There have been a good number of reporting pieces and op-eds published lately (such as in this week's Weekly Standard) about the London bombings and their aftermath. Unfortunately, Candida Crewe's column in the Washington Post is not one of them. The author expresses no surprise that the attacks occurred: "I mean, why should our country, with Blair so much in Bush's pocket, and so much a part of the Iraq fray, have continued to get off scot-free?" Crewe panics when she thinks her au pair might have been on that double-decker bus. Thankfully she wasn't and Crewe considers her experience "piffling." But she goes on to say that "I suspect that Blair's co-dependent love affair with George Bush and our repellent involvement in Iraq is largely responsible for today's 'inevitable.'" Repellent indeed.
Crewe admits that "our 'stiff upper lip' is quivering a little. With full-blown anger as well as low-burn fear for the future." I think it's clear where she directs her "full-blown anger," and it's not at the Finsbury mosque.
Incidentally, the title of Crewe's memoir is Eating Myself, which I am fairly certain is banned in Iran and Saudi Arabia. The book, that is.
12 hours ago
I share your disdain for Crewe. Almost as soon as my eyes encountered the word "au pair" I knew where this story was going--beyond parody (almost). I fail to see how this trite navel-gazing provides anything other than an illuminating look into the self-absorbed and utterly useless experience of some foppish writer. Her stiff upper lip may be quivering, but mine is most definitely curled in derision. Sad that the Post saw fit to publish this, on the Outlook section front page no less.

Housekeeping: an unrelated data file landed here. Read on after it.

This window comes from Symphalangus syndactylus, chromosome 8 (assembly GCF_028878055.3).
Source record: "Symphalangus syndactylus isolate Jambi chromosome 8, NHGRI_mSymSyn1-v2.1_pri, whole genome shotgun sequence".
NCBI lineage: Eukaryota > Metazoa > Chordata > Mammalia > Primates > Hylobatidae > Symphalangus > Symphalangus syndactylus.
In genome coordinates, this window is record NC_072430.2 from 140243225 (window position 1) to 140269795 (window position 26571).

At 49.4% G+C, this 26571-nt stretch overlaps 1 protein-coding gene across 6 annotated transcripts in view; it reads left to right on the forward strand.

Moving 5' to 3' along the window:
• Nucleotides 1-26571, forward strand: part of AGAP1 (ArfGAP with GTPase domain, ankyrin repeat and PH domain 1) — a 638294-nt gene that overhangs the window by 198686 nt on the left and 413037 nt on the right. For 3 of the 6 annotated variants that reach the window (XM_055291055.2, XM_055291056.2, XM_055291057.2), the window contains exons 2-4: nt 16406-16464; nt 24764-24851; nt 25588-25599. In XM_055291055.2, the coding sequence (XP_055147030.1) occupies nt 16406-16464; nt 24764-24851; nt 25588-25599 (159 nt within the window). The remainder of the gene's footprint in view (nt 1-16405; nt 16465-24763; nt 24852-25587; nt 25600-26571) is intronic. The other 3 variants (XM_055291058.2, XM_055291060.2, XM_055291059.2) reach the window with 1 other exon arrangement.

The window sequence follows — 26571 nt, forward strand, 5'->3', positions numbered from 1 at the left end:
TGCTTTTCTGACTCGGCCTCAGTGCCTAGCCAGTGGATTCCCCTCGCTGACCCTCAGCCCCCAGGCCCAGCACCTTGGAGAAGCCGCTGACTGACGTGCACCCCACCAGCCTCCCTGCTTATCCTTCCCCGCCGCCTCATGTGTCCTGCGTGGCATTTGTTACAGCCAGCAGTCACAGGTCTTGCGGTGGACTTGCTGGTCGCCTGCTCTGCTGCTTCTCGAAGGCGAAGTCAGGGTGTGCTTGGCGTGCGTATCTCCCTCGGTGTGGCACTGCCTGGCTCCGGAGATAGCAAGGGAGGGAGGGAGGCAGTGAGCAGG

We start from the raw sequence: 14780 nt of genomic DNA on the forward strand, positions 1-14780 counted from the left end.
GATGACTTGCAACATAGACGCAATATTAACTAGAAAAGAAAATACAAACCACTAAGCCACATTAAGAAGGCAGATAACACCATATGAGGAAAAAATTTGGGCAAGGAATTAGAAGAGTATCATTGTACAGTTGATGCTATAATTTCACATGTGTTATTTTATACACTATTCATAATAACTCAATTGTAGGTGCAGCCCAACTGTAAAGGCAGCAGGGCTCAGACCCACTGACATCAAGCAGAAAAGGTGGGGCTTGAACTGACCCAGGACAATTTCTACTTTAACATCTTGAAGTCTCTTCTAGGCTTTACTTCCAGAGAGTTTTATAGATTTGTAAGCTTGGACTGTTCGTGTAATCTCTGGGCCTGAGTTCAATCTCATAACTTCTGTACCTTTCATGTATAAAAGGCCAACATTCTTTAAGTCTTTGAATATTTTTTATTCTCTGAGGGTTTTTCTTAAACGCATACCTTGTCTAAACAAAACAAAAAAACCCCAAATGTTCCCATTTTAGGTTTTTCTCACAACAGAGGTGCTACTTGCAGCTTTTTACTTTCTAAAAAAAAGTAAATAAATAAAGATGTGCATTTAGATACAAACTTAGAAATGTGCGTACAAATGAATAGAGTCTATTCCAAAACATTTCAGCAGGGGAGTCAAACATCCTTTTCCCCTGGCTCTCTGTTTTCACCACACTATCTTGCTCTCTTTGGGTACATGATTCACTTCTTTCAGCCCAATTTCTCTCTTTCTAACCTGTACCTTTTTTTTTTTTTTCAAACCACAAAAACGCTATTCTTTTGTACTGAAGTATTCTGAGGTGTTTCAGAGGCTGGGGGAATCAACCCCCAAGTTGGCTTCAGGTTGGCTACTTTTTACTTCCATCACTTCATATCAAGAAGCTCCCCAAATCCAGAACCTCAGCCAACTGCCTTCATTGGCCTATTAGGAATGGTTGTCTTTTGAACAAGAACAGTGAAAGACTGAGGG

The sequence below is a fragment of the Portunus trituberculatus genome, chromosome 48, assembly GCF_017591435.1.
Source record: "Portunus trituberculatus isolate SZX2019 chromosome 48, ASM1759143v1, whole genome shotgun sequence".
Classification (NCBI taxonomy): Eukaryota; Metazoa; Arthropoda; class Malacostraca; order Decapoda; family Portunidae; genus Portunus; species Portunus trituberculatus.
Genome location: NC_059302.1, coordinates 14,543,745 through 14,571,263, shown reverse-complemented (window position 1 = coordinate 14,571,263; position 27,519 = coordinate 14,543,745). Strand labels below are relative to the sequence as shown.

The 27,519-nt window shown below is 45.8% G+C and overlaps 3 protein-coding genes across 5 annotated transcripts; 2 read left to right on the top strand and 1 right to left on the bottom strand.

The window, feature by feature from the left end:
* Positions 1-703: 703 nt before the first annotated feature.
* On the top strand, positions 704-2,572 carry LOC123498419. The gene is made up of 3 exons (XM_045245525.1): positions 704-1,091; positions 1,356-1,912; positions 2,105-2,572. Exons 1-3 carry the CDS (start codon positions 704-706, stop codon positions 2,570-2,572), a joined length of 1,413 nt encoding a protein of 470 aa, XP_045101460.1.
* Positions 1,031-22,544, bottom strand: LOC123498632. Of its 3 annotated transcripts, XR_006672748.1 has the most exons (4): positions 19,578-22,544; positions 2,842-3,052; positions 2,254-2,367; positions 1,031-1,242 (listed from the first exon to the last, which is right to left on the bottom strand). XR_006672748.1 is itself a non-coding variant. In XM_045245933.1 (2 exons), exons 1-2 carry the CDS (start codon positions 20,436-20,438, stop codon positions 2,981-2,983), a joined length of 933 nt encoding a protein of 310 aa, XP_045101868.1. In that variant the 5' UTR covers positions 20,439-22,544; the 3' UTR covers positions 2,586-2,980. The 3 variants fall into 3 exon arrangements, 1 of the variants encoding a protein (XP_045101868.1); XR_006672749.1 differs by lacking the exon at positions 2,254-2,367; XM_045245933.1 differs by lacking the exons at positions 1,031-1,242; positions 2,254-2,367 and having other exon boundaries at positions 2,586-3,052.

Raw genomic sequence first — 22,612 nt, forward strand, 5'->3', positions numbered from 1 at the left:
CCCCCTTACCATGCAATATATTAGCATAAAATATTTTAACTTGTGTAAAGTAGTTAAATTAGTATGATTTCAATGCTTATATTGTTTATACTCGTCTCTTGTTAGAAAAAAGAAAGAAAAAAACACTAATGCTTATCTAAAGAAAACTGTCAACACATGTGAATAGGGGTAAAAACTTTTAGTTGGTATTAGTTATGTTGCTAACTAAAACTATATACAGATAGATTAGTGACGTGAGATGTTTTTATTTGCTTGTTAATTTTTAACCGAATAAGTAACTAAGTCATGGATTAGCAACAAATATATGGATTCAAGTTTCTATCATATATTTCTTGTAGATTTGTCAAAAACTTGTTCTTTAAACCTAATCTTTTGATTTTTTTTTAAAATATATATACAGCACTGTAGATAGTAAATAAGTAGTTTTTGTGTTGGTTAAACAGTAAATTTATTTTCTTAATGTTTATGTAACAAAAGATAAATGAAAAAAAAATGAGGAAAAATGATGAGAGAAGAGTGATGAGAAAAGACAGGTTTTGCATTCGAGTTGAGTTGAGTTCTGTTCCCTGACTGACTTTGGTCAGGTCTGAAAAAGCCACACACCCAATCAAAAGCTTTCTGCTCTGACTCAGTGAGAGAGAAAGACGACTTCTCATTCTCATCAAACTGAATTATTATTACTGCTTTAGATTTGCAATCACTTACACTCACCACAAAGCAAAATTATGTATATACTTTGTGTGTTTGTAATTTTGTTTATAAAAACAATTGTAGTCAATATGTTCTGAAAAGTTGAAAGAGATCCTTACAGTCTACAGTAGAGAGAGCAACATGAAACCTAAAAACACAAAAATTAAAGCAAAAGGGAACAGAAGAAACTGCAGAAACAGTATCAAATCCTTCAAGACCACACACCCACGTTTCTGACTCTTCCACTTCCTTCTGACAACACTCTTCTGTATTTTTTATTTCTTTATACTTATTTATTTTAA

"I suspect that Blair's co-dependent love affair with George Bush and our repellent involvement in Iraq is largely responsible for today's 'inevitable.'" - Candida Crewe.
I know this suggestion is gonna make me sound like some sort of right-wing, warmongering kook, but here goes anyway:
Instead of saying the bombing was the fault of Tony Blair or George W. Bush, why don't we all agree to lay the blame on the person or persons who actually built the bombs and placed them in the subways and on the bus?
Why don't we blame the person or persons who knew full well that when those bombs went off they were unlikely to kill any high official in the Blair government responsible for setting policy but would rather kill whatever innocent bystander just happened to standing there at that moment?
Can we agree that no matter what this person's or persons' complaint against the Blair government may be that it is not and CAN NEVER BE a sufficient reason for randomly murdering 52 (at last count) Londoners?
In short, would it be too much for Crewe (and those who think like her) to blame the bombing on, you know, the bombers?
Just a thought ...
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